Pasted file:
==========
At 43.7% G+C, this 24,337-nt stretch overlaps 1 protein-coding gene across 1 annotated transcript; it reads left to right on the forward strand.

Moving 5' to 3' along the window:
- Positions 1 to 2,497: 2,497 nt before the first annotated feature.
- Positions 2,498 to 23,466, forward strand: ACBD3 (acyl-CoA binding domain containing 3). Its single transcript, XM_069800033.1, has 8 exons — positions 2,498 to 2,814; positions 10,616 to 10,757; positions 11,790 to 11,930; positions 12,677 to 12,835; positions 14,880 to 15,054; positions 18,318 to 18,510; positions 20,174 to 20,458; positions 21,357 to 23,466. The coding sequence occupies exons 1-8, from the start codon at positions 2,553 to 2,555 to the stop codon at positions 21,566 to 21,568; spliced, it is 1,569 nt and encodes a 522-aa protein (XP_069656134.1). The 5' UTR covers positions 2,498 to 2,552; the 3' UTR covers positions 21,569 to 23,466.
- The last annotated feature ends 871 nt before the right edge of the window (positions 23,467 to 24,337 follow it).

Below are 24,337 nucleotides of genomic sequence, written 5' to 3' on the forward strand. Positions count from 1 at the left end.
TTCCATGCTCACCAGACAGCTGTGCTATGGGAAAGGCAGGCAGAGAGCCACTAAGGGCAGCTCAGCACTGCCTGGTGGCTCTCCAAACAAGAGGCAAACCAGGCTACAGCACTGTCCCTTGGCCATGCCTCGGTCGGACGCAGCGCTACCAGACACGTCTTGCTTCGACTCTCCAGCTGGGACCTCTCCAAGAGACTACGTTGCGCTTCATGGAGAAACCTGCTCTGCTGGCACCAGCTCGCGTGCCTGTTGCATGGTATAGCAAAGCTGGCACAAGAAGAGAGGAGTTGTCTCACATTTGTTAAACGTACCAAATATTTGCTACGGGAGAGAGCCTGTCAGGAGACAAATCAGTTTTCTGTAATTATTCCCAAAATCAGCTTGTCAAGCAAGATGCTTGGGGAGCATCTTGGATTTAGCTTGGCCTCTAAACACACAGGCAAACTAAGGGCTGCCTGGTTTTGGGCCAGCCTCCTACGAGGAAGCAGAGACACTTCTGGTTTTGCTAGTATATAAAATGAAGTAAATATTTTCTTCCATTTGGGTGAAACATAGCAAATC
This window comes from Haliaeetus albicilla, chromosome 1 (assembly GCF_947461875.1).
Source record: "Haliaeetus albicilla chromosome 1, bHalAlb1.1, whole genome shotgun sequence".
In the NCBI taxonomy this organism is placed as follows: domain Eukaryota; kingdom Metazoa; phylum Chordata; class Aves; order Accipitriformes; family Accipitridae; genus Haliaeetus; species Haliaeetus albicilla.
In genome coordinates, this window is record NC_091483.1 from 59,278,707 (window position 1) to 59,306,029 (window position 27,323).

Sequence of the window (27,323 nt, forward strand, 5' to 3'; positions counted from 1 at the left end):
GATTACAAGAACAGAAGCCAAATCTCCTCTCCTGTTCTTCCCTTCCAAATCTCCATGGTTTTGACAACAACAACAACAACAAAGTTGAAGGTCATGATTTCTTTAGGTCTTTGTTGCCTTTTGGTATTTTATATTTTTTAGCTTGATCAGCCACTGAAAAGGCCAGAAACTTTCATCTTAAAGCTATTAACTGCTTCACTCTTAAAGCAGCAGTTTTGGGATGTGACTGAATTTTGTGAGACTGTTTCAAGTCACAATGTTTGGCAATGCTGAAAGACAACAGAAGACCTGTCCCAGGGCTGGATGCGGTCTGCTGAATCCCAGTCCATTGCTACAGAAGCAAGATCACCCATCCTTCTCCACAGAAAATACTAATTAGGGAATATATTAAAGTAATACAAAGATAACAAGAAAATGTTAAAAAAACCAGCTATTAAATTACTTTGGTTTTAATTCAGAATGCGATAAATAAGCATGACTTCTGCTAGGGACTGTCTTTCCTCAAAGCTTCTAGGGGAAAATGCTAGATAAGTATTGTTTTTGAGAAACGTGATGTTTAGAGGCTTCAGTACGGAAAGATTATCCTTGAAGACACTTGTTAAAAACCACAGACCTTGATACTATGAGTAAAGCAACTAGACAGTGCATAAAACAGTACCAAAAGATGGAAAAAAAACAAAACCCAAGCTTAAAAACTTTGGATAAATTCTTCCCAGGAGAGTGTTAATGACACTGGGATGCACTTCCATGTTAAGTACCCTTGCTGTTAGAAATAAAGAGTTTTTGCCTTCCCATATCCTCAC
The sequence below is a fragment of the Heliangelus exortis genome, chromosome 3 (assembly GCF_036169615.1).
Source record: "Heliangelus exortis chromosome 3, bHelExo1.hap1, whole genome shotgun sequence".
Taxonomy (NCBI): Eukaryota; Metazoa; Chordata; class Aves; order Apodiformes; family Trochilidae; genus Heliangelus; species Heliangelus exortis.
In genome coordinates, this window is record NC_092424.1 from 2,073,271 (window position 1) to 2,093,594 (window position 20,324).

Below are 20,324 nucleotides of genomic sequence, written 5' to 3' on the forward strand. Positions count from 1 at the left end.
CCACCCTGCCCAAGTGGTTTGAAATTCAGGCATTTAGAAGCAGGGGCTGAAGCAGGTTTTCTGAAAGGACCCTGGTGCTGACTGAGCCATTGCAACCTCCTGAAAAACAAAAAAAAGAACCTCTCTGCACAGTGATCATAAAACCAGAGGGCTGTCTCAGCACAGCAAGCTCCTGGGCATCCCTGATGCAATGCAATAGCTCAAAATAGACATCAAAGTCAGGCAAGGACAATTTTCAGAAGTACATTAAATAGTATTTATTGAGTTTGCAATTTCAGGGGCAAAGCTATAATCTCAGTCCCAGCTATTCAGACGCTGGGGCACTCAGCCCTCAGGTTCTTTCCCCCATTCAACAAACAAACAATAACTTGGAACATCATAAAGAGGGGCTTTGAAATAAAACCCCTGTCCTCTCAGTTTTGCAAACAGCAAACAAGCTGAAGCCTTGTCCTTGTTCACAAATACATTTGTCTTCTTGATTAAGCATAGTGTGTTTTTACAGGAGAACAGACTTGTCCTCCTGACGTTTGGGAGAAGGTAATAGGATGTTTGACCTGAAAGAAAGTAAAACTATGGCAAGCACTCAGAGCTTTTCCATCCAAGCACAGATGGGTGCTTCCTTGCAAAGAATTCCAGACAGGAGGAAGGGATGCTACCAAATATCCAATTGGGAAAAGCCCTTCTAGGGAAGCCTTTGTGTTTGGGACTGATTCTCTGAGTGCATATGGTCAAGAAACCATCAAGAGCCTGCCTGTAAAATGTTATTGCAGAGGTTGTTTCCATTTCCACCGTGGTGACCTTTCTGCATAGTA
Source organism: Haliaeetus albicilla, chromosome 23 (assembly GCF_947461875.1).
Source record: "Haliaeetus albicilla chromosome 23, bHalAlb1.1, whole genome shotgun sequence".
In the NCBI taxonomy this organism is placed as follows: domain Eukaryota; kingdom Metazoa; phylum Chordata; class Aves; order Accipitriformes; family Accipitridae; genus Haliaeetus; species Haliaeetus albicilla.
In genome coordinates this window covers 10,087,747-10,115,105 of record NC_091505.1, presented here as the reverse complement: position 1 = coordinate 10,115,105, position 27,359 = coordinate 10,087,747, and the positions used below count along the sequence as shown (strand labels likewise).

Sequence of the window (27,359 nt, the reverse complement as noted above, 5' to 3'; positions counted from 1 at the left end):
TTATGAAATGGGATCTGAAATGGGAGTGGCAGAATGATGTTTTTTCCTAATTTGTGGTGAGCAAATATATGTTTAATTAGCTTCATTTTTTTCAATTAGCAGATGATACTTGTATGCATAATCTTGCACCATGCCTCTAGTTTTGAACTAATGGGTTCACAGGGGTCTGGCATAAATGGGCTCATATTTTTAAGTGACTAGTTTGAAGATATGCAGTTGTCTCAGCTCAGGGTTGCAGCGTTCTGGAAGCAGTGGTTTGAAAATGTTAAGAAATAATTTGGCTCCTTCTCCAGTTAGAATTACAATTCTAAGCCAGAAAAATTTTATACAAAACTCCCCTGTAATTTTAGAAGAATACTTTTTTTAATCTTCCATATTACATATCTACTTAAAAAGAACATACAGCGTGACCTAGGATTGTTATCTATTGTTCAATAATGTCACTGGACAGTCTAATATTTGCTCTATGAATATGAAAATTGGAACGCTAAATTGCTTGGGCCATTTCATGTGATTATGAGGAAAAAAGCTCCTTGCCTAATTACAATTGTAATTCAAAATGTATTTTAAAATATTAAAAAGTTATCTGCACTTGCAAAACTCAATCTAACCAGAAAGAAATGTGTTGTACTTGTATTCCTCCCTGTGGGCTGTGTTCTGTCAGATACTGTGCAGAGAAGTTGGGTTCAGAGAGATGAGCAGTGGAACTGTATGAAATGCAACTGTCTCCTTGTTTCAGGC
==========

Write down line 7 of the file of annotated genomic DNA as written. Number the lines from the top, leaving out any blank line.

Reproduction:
TTCCATGCTCACCAGACAGCTGTGCTATGGGAAAGGCAGGCAGAGAGCCACTAAGGGCAGCTCAGCACTGCCTGGTGGCTCTCCAAACAAGAGGCAAACCAGGCTACAGCACTGTCCCTTGGCCATGCCTCGGTCGGACGCAGCGCTACCAGACACGTCTTGCTTCGACTCTCCAGCTGGGACCTCTCCAAGAGACTACGTTGCGCTTCATGGAGAAACCTGCTCTGCTGGCACCAGCTCGCGTGCCTGTTGCATGGTATAGCAAAGCTGGCACAAGAAGAGAGGAGTTGTCTCACATTTGTTAAACGTACCAAATATTTGCTACGGGAGAGAGCCTGTCAGGAGACAAATCAGTTTTCTGTAATTATTCCCAAAATCAGCTTGTCAAGCAAGATGCTTGGGGAGCATCTTGGATTTAGCTTGGCCTCTAAACACACAGGCAAACTAAGGGCTGCCTGGTTTTGGGCCAGCCTCCTACGAGGAAGCAGAGACACTTCTGGTTTTGCTAGTATATAAAATGAAGTAAATATTTTCTTCCATTTGGGTGAAACATAGCAAATC